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Phil j

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About Phil j

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    San Diego, Ca
  1. Not only would your car have to be registered outside of California, your insurance and driver license would have to be out of state as well. Basically, I think your California home can not be your primary residence.
  2. Let the laws of California determine the right way. 1. See if your vehicle qualifies (35 year old, limited use collector car) 2. Get the proper insurance (collector) 3. Get your car smogged 4. If asked if the vehicle is modified, tell the truth 5. Pass the smog test and resmog the vehicle every two years. Why is irresponsible to show kids how the get their cars that qualify legally registered and smogged in California?
  3. Many of us on this forum live in a grey area including those with rb26dett and sr20det swaps. Even though an early car is exempt from a smog inspection, it doesn't mean it is a 100% legal in California to do one of these swaps. Most NOS kits are illegal in California also most aftermarket headers, homemade turbo and supercharger kits. Anytime you do any these non CARB approved upgrades on any smog equipped car in California (regardless of age) you are gaming the system. The difference it is now easier for post 76 Z cars (35 years and older) owners to get away with it. Now cars that are 35 years older have access to the same upgrades but we still have to pass a sniffer test every two years. Remember this rules change just took effect last year and I wasn't sure if many of you were aware of it. I plan on trying this approach first. I am going to show them my paperwork and if they ask me if my car is modified, I am going to say yes. The new rules do not say the car can't be modified , they just say you have to pass the sniffer test . If it doesn't work than I will get my swap certified in California the traditional way. Laws change all the time so before everyone bashes this approach, let's do a little more research. Many of us with 77 and 78 Z cars want access to other motor swaps and this might give us the opportunity.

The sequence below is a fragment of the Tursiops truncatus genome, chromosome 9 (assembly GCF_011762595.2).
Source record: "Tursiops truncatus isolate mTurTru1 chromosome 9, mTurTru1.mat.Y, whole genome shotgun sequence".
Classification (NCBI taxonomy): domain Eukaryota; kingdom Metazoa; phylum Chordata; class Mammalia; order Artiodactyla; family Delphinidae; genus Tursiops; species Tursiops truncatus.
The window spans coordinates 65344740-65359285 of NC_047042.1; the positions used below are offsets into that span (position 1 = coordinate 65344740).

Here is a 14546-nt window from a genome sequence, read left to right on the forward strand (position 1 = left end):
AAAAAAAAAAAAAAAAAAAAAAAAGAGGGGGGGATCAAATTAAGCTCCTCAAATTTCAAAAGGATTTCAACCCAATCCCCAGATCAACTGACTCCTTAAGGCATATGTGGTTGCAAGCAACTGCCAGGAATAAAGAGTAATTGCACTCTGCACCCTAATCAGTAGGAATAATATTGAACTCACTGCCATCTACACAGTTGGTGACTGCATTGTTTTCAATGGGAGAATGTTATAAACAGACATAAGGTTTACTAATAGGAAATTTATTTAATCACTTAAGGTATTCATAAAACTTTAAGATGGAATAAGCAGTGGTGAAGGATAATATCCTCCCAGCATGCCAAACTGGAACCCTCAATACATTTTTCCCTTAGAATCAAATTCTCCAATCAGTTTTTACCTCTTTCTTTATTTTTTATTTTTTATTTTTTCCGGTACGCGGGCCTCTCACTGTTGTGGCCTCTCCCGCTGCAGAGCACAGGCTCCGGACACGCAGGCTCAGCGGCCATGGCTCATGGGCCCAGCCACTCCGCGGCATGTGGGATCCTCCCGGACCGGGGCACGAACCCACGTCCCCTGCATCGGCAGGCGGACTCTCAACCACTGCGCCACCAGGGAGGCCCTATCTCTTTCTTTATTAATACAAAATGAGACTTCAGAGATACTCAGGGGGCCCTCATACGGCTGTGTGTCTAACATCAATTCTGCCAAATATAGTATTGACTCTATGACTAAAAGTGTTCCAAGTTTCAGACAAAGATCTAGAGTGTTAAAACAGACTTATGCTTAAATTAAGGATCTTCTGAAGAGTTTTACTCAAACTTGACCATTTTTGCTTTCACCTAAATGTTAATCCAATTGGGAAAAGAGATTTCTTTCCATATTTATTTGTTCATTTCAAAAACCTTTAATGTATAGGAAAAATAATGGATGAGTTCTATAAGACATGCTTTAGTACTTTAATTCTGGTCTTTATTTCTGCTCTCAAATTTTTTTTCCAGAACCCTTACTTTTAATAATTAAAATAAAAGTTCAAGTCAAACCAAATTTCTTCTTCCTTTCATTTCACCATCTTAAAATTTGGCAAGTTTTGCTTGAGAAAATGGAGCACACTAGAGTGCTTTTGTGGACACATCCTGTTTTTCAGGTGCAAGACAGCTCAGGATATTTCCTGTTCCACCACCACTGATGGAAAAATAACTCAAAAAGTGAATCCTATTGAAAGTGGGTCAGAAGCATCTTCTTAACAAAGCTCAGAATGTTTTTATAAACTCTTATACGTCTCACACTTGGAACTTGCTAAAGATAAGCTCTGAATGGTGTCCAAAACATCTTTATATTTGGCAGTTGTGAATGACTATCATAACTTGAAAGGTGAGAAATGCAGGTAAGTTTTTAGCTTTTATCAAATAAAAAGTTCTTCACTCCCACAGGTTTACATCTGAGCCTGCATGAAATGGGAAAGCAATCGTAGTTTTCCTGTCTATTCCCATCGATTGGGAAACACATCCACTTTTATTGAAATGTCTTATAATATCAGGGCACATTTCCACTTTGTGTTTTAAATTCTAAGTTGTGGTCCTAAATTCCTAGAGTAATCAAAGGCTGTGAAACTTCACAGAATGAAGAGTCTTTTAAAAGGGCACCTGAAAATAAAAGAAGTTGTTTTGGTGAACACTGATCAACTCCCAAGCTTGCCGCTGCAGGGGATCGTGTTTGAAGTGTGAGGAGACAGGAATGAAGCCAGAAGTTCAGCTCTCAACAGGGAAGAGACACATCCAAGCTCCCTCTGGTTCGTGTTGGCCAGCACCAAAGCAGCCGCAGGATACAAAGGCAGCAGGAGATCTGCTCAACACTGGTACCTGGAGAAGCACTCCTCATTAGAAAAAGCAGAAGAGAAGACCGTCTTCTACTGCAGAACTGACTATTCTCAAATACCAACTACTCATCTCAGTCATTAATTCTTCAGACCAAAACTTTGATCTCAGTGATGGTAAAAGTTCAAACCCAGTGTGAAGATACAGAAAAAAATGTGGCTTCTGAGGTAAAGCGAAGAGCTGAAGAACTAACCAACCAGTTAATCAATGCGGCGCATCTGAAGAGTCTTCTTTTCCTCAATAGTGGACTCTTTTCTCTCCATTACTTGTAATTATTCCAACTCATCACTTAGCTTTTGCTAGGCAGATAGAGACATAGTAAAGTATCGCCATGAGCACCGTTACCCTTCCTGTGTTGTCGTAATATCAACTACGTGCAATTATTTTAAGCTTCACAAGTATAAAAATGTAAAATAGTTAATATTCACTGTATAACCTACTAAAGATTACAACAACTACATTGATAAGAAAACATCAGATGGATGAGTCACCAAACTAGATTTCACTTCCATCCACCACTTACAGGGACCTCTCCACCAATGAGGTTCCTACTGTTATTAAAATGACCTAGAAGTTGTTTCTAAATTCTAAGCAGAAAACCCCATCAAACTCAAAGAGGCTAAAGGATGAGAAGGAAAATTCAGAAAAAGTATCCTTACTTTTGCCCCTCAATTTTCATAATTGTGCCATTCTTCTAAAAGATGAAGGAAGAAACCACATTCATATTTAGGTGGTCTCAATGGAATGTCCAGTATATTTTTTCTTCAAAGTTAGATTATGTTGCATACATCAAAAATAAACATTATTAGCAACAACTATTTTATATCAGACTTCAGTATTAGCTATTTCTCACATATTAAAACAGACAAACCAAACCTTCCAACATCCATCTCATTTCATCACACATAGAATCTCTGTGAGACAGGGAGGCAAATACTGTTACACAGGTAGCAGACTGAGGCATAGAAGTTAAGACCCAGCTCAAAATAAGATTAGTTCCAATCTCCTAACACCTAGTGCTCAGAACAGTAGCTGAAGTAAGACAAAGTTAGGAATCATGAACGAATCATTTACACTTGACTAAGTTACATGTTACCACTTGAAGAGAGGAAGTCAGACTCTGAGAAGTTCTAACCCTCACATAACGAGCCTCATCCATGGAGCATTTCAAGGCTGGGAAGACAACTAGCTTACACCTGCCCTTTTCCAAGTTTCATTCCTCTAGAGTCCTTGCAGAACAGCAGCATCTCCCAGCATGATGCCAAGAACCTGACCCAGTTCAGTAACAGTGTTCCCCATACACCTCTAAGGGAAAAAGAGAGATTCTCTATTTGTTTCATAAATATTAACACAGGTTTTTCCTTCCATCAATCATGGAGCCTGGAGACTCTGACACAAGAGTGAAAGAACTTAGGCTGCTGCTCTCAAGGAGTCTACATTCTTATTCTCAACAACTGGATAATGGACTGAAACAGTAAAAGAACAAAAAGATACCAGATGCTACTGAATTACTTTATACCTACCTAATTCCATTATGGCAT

4. The new rule changes were intended to close the Historic Plate loophole. Many collectors were using the plates to make their cars smog exempt. Many of them, like you, took care of their cars but couldn't pass the visual inspection. Now only pre 76 cars are completely smog exempt (regardless of the plate) but you have more flexibility when smogging a 77 or 78 if it is not your primary transportation. If you haven't looked into collector car insurance you should. Hagerty insured my 78 Datsun 280z for $20000 with a 0 deductible for only $350 per year. I have a 5000 mile per year limit. I think I will also get historic plates too jut because I think they are cool
  5. Maybe I should not have called it a loophole since it is a revision of the rules. BTW, my Lt1 swapped car is equipped with emission equipment ( EGR, catalytic converters, etc) so it not about ignoring the air emission laws. However getting the swap thru the BAR inspection can be a pain. Here are a few issues I would have to deal with. 1. Dual exhaust, dual cat exhaust system when the original car (95 Camaro) only had a single cat 2. The cats are 49 state legal but not CARB certified ( certified cost over $100 a piece more) 3. The cats are a few inches too far back 4. No air pump 5. Intake is not CARB certified 6. Every future aftermarket upgrade would have to be CARB certified (headers, heads, fuel pressure regulator, turbo, supercharger) I am confident that my car would easily pass 78 emission standards, so for me the collector car option might be the best choice for me. If you read the rules you will see the it is rolling exemption ( no visual inspection) so 79 280ZX car will apply next year.